Players are allowed to head the ball in rugby if it’s passed or kicked by a teammate or an opponent. This is nearly always an accidental occurrence in a game.
Even if the ball goes forward, this is not deemed to be a knock-on. The player can regather the ball and play continues normally.
It’s natural to wonder if a player could throw the ball up into the air and head it over their opponent’s head. This article goes in-depth into this topic.
What Happens If The Ball Hits A Player’s Head Accidentally?
The most common scenario when I see this happen is when players who aren’t expecting pass are hit in the head with the ball.
Usually, it’s a forward who is running a dummy line to deceive the defense into thinking they will receive the ball. The forward isn’t watching the ball carrier or the scrum-half at the back of a ruck.
In this scenario, the ball hits the unfortunate player on the side of the head. What happens? Well, the opposition supporters roar with delighted laughter!
But the referee takes no action at this point. This isn’t a knock-on or any other type of infringement.
Play can continue as long as a teammate in front of the header doesn’t catch or pick up the ball. Why so? Because that would be offside. Read on to learn why.
Who Is Offside When A Ball Comes Off A Player’s Head?
When the ball hits off a player’s head and goes forward, any teammate who is ahead of the player is offside.
The offside players cannot catch, pick up, or kick the ball. If they do, the referee will award a penalty to the opposition.
Players who are offside have to retreat first to an onside position before moving forward toward the ball.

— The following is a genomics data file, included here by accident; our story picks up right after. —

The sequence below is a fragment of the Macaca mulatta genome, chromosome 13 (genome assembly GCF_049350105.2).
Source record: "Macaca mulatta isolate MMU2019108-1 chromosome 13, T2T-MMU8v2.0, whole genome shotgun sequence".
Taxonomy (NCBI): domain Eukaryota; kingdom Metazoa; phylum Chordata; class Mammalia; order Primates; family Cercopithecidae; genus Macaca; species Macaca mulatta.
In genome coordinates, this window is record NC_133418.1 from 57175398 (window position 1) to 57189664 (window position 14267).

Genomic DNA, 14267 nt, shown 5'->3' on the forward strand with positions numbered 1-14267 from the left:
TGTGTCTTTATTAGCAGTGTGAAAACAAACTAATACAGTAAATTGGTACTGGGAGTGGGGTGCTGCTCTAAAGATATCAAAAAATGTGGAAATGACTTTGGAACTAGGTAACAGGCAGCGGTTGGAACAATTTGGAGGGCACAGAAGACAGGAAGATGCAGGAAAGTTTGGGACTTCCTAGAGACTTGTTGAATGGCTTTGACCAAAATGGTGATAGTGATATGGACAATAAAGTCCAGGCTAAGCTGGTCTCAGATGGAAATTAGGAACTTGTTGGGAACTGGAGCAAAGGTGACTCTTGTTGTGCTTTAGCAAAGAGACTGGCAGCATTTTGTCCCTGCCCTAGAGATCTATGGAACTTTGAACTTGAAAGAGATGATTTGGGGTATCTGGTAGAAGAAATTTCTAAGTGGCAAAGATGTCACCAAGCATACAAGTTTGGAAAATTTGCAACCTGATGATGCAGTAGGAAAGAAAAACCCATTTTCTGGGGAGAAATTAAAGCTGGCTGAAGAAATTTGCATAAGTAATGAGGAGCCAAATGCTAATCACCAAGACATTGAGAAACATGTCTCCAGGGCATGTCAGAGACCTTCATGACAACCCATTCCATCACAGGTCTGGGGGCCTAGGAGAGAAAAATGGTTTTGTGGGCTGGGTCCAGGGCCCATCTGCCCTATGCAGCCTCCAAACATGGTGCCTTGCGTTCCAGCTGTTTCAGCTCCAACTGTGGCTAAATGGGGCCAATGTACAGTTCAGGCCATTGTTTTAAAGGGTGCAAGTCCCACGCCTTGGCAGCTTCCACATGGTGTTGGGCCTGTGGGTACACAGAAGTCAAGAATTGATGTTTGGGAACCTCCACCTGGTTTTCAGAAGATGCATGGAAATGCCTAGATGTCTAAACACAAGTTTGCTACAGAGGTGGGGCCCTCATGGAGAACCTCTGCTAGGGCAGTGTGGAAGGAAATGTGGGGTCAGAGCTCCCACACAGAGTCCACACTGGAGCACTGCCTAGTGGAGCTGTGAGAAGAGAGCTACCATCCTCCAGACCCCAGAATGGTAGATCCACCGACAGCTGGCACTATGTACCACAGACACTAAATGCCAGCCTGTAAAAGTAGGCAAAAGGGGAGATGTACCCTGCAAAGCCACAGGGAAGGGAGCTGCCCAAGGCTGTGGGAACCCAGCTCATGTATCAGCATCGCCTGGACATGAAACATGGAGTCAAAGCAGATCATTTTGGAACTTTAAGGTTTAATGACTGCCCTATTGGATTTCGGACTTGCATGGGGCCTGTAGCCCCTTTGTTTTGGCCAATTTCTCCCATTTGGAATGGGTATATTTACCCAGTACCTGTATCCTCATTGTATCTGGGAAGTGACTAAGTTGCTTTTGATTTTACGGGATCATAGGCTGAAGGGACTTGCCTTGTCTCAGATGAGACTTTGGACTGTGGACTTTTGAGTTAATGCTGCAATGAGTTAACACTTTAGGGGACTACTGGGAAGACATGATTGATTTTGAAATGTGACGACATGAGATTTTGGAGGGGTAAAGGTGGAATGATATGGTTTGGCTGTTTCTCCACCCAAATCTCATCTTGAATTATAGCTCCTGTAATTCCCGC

Who are onside?
Teammates behind the player who heads the ball are considered to be onside. They can gather the ball or hack it forward.
What about the player who headed the ball? Yes, they are allowed to catch the ball or play it in some way.
“Off The Head”
In a fast-moving sport like rugby, it’s not always obvious whether the ball has hit the player’s head and gone forward or if it’s come off their hands.
If the ball goes forward off the player’s hands, then this is a knock-on. The referee will blow the whistle and award a scrum to the opposition.
However, the ball coming off the player’s head is not a knock-on.
Referees usually let players know immediately by shouting “off the head”.
This means that the players know that the referee is not playing an advantage, and there has been no infringement.
What Happens If A Rugby Player Heads The Ball Deliberately?
This situation is so rare that I’ve never been at a match where it happened. But I’ve scoured the internet to find a few examples!
Heading a ball that the player kicked
Our first example is a club match in New Zealand (link is a video).
The ball carrier swerves past a few defenders and then kicks the ball forward to chase it. You can never predict the bounce of a rugby ball!
The ball bounces up and backward, falling toward the head of the onrushing attacker.